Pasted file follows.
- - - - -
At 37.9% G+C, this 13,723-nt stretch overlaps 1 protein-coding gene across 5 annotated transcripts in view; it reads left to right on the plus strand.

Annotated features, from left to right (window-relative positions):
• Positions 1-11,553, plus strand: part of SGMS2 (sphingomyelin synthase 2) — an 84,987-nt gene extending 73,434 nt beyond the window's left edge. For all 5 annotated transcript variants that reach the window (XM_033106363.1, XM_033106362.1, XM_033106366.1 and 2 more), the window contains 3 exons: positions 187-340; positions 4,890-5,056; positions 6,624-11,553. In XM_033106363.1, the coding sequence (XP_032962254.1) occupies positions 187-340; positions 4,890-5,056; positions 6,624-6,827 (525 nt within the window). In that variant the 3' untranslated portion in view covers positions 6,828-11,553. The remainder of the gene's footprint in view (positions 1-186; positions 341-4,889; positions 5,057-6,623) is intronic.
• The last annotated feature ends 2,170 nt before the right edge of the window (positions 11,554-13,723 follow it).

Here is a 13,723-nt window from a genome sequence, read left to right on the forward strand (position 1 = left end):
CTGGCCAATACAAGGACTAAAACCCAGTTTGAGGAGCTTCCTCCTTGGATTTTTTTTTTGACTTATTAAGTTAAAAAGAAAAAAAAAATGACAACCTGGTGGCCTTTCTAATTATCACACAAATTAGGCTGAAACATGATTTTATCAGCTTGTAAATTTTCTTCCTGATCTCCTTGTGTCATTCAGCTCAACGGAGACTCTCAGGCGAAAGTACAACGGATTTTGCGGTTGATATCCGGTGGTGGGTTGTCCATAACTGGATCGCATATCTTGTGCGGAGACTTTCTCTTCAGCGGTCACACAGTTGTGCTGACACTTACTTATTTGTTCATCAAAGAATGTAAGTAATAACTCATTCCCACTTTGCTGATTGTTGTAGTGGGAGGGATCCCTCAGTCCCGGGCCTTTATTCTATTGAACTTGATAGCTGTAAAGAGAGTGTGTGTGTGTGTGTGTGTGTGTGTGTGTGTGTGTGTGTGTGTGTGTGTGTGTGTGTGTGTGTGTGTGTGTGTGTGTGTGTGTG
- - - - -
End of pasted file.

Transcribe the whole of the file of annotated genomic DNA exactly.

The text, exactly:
At 37.9% G+C, this 13,723-nt stretch overlaps 1 protein-coding gene across 5 annotated transcripts in view; it reads left to right on the plus strand.

Annotated features, from left to right (window-relative positions):
• Positions 1-11,553, plus strand: part of SGMS2 (sphingomyelin synthase 2) — an 84,987-nt gene extending 73,434 nt beyond the window's left edge. For all 5 annotated transcript variants that reach the window (XM_033106363.1, XM_033106362.1, XM_033106366.1 and 2 more), the window contains 3 exons: positions 187-340; positions 4,890-5,056; positions 6,624-11,553. In XM_033106363.1, the coding sequence (XP_032962254.1) occupies positions 187-340; positions 4,890-5,056; positions 6,624-6,827 (525 nt within the window). In that variant the 3' untranslated portion in view covers positions 6,828-11,553. The remainder of the gene's footprint in view (positions 1-186; positions 341-4,889; positions 5,057-6,623) is intronic.
• The last annotated feature ends 2,170 nt before the right edge of the window (positions 11,554-13,723 follow it).

Here is a 13,723-nt window from a genome sequence, read left to right on the forward strand (position 1 = left end):
CTGGCCAATACAAGGACTAAAACCCAGTTTGAGGAGCTTCCTCCTTGGATTTTTTTTTTGACTTATTAAGTTAAAAAGAAAAAAAAAATGACAACCTGGTGGCCTTTCTAATTATCACACAAATTAGGCTGAAACATGATTTTATCAGCTTGTAAATTTTCTTCCTGATCTCCTTGTGTCATTCAGCTCAACGGAGACTCTCAGGCGAAAGTACAACGGATTTTGCGGTTGATATCCGGTGGTGGGTTGTCCATAACTGGATCGCATATCTTGTGCGGAGACTTTCTCTTCAGCGGTCACACAGTTGTGCTGACACTTACTTATTTGTTCATCAAAGAATGTAAGTAATAACTCATTCCCACTTTGCTGATTGTTGTAGTGGGAGGGATCCCTCAGTCCCGGGCCTTTATTCTATTGAACTTGATAGCTGTAAAGAGAGTGTGTGTGTGTGTGTGTGTGTGTGTGTGTGTGTGTGTGTGTGTGTGTGTGTGTGTGTGTGTGTGTGTGTGTGTGTGTGTGTGTG